Grandiose Publication

VALDOR the Younger (Jean)

Les Triomphes de Louis le Juste XIII. du nom, roy de France et de Navarre. Contenans les plus grandes actions où sa maiesté s’est trouvée en personne, représentées en figures aenigmatiques exposées par un poëme héroïque de CHARLES BEYS, & accompagnées de vers françois sous chaque figure, composez par P. de Corneille. Avec les portraits des rois, princes et généraux d’armées, qui ont assisté ou servy ce belliqueux Louis le Juste combattant; et leurs devises & expositions en forme d’éloges, par HENRY ESTIENNE, ecuyer, sieur des fossez, poëte & interprete du roy és langues grecque & latine. Ensemble le plan des villes, sieges et batailles, avec un abrégé de la vie de ce grand monarque, par RENÉ BARRY, conseiller du roy, & historiographe de sa majesté. Le tout traduit en latin par le R.P. NICOLAI … Ouvrage entrepris & finy par JEAN VALDOR / Ludovici Iusti tertii decimi… Triumphalia monumenta [...].

Paris, en l’Imprimerie Royale, Antoine Estienne, 1649.

[= The Triumphs of Louis XIII, the Just by name, king of France and Navarre: Containing the most extraordinary deed where His Majesty was found in person, represented in enigmatic figures explained by a heroic poem by Charles Beys, and accompanied by French verses underneath each figure, composed by P. de Corneille. With portraits of kings, princes and generals who served or assisted in the wars fought by Louis the Just. Their devices and explanations are in the form of eloges by Henry Estienne, squire, sieur of Fossez, poet and interpreter to the King in Greek and Latin. Together with the plan of the cities, sieges, and battles, there is an overview of this great monarch’s life by René Barry, counsellor to the King and historiographer to His Majesty. All were translated into Latin by R.P Nicolai, a doctor at the Sorbonne and the Faculty of Paris and the first regent of the remarkable Convent of the Jacobines. The work was undertaken and finished by Jean Valdor, knight and calcographer of the king, all at the command of His Majesty].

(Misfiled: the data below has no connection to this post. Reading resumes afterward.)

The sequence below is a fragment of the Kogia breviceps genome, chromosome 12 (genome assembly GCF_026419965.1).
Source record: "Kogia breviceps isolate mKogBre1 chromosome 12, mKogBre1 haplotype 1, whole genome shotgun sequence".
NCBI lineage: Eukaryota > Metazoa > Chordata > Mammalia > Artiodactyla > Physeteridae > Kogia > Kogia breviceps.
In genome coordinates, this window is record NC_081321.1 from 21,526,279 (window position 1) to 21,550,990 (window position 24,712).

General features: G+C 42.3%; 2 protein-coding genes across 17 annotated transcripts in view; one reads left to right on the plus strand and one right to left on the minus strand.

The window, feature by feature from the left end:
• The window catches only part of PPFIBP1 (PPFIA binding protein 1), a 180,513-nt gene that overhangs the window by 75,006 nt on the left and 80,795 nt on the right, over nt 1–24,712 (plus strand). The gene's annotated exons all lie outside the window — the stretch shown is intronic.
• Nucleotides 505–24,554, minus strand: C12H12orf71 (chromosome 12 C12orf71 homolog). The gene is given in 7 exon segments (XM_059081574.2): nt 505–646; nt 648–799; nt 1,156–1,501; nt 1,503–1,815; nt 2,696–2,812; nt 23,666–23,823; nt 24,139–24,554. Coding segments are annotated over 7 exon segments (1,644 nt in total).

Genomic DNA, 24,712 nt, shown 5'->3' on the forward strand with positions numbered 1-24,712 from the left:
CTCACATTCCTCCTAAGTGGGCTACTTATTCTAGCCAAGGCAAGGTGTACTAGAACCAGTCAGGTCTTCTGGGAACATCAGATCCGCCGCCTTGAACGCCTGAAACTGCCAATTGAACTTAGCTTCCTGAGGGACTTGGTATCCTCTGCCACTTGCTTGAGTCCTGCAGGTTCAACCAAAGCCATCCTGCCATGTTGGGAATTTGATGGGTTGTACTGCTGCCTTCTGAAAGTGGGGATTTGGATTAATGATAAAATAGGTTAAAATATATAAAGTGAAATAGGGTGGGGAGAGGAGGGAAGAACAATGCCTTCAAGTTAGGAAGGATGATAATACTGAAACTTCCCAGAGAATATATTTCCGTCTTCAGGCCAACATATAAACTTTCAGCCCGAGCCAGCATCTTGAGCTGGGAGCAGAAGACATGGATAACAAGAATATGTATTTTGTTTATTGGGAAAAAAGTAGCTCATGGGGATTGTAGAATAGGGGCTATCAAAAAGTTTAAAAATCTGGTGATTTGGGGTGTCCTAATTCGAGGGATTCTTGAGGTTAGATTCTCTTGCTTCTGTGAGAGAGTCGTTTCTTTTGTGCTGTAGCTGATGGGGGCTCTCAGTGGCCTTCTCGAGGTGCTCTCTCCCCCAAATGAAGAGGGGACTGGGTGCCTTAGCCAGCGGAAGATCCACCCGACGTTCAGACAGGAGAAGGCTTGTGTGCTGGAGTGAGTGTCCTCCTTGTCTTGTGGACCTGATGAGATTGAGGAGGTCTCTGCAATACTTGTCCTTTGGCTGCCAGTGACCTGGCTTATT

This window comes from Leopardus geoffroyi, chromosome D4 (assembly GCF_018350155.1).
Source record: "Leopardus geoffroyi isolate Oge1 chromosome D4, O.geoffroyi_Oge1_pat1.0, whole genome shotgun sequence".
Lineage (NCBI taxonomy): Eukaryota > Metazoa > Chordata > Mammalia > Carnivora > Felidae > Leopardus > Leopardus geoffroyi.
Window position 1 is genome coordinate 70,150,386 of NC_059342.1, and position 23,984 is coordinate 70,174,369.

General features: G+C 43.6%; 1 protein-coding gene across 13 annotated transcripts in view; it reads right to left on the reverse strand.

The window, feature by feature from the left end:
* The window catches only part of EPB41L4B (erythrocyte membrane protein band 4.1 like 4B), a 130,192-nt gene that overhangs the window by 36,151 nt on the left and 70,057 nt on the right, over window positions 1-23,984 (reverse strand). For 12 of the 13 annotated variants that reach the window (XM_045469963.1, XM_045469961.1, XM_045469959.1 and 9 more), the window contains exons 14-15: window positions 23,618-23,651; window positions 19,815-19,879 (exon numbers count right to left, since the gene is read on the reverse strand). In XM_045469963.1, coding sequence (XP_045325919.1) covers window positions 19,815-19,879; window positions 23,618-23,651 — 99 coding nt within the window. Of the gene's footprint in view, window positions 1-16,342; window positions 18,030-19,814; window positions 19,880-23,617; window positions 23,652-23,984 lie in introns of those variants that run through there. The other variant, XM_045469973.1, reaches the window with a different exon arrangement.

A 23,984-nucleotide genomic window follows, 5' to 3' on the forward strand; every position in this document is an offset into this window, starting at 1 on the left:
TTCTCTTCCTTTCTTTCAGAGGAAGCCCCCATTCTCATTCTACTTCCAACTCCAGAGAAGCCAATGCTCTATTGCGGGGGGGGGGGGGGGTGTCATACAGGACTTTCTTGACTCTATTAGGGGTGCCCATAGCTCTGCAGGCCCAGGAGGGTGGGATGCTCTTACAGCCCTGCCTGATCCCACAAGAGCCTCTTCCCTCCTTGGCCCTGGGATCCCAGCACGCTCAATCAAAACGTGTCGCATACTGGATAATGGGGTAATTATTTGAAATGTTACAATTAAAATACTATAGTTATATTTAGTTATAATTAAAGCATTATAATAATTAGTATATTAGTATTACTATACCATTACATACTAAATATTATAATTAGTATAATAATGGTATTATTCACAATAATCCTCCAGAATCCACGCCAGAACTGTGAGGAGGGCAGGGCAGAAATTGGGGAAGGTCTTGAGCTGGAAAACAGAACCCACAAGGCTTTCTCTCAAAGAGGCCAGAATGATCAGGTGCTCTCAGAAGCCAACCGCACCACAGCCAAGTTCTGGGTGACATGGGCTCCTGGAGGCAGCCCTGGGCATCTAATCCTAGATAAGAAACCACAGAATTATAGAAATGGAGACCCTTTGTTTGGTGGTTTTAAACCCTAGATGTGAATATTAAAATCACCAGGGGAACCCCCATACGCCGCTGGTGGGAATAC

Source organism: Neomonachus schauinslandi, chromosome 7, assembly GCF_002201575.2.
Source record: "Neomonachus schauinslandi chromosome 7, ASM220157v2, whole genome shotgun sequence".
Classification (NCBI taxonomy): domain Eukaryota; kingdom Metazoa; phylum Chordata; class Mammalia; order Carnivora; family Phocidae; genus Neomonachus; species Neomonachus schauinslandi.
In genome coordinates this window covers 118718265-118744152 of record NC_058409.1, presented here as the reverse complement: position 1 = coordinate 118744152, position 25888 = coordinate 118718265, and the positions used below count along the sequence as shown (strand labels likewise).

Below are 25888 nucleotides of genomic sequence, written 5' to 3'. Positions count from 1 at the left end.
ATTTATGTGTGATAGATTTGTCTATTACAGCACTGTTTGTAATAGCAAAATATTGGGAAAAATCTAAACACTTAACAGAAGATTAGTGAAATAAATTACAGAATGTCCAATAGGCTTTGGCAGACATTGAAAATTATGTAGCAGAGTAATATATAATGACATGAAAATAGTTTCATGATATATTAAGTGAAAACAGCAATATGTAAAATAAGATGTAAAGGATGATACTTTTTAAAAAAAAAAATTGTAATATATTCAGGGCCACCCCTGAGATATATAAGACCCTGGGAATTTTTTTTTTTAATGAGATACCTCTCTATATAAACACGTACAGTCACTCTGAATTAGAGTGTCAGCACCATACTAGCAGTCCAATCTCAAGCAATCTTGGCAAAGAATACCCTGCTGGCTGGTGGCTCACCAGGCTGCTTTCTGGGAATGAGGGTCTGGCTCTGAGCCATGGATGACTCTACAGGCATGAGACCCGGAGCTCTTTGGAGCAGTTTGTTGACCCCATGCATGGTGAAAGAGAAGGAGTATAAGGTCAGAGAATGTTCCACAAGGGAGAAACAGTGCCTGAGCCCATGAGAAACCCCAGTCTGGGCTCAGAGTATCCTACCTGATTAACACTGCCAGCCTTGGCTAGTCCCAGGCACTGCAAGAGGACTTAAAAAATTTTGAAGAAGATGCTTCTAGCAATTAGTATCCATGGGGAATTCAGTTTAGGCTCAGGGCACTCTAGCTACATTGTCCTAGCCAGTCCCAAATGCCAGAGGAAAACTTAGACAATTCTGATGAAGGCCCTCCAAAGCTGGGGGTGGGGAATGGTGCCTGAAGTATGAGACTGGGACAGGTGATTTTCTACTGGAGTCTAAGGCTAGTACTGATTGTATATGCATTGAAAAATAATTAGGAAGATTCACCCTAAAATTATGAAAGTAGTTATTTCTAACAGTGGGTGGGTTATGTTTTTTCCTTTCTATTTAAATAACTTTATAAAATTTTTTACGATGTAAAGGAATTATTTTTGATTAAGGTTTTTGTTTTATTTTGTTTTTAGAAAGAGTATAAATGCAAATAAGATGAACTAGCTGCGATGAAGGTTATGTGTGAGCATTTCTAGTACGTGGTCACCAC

Three parts in one volume folio, late 19th-century quarter calf over marbled boards, spine richly gilt with raised bands and two lettering pieces, all edges gilt. 2 title pages (in French and Latin) with fine printer’s woodcut mark, (62) pp., 87 pp., 142 pp., 110 pp. (= 102 pp.), (8) pp. A few pagination errors.

Splendid illustration copper-engraved by the royal engraver Jean Valdor after B. Flémalle and Charles Errard comprising elaborate headpieces, decorated capital letters, tailpieces, 35 plates of emblematic figures in the text, 60 full-page plates of allegorical scenes and portraits (of which the two frontispieces) and 51 double-page plates of detailed maps and plans of battlefields. Complete.

First Edition of an ambitious emblematic history of the reign of King Louis XIII of France.